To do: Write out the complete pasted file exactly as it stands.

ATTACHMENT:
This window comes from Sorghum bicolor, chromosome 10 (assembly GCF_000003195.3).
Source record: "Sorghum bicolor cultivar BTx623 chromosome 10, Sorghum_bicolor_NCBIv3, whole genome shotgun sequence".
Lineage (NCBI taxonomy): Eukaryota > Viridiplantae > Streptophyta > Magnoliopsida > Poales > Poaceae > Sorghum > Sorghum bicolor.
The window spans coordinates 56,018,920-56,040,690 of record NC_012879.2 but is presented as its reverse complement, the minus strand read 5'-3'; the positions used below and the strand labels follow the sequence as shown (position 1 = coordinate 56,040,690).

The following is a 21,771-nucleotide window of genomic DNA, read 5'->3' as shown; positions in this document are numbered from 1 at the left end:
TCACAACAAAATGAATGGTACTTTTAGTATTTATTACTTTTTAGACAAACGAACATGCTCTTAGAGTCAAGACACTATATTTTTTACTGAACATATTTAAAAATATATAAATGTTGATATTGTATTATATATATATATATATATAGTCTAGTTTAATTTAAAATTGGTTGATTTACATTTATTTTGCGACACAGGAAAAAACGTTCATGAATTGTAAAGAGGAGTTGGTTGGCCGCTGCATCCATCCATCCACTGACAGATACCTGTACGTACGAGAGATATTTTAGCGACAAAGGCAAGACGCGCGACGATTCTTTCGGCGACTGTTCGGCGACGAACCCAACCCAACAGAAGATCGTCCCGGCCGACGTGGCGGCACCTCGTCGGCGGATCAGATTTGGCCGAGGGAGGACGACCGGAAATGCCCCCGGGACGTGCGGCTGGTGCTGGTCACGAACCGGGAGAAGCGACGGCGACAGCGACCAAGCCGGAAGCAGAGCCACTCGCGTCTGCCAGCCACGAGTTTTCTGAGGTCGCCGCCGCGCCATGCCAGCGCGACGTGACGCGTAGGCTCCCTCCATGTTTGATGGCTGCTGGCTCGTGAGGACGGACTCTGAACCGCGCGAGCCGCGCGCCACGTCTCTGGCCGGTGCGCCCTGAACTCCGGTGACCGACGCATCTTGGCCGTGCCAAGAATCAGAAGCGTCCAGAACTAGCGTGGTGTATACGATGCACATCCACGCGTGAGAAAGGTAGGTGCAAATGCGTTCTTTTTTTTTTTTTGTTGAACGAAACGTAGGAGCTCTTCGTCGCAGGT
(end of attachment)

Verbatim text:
This window comes from Sorghum bicolor, chromosome 10 (assembly GCF_000003195.3).
Source record: "Sorghum bicolor cultivar BTx623 chromosome 10, Sorghum_bicolor_NCBIv3, whole genome shotgun sequence".
Lineage (NCBI taxonomy): Eukaryota > Viridiplantae > Streptophyta > Magnoliopsida > Poales > Poaceae > Sorghum > Sorghum bicolor.
The window spans coordinates 56,018,920-56,040,690 of record NC_012879.2 but is presented as its reverse complement, the minus strand read 5'-3'; the positions used below and the strand labels follow the sequence as shown (position 1 = coordinate 56,040,690).

The following is a 21,771-nucleotide window of genomic DNA, read 5'->3' as shown; positions in this document are numbered from 1 at the left end:
TCACAACAAAATGAATGGTACTTTTAGTATTTATTACTTTTTAGACAAACGAACATGCTCTTAGAGTCAAGACACTATATTTTTTACTGAACATATTTAAAAATATATAAATGTTGATATTGTATTATATATATATATATATATAGTCTAGTTTAATTTAAAATTGGTTGATTTACATTTATTTTGCGACACAGGAAAAAACGTTCATGAATTGTAAAGAGGAGTTGGTTGGCCGCTGCATCCATCCATCCACTGACAGATACCTGTACGTACGAGAGATATTTTAGCGACAAAGGCAAGACGCGCGACGATTCTTTCGGCGACTGTTCGGCGACGAACCCAACCCAACAGAAGATCGTCCCGGCCGACGTGGCGGCACCTCGTCGGCGGATCAGATTTGGCCGAGGGAGGACGACCGGAAATGCCCCCGGGACGTGCGGCTGGTGCTGGTCACGAACCGGGAGAAGCGACGGCGACAGCGACCAAGCCGGAAGCAGAGCCACTCGCGTCTGCCAGCCACGAGTTTTCTGAGGTCGCCGCCGCGCCATGCCAGCGCGACGTGACGCGTAGGCTCCCTCCATGTTTGATGGCTGCTGGCTCGTGAGGACGGACTCTGAACCGCGCGAGCCGCGCGCCACGTCTCTGGCCGGTGCGCCCTGAACTCCGGTGACCGACGCATCTTGGCCGTGCCAAGAATCAGAAGCGTCCAGAACTAGCGTGGTGTATACGATGCACATCCACGCGTGAGAAAGGTAGGTGCAAATGCGTTCTTTTTTTTTTTTTGTTGAACGAAACGTAGGAGCTCTTCGTCGCAGGT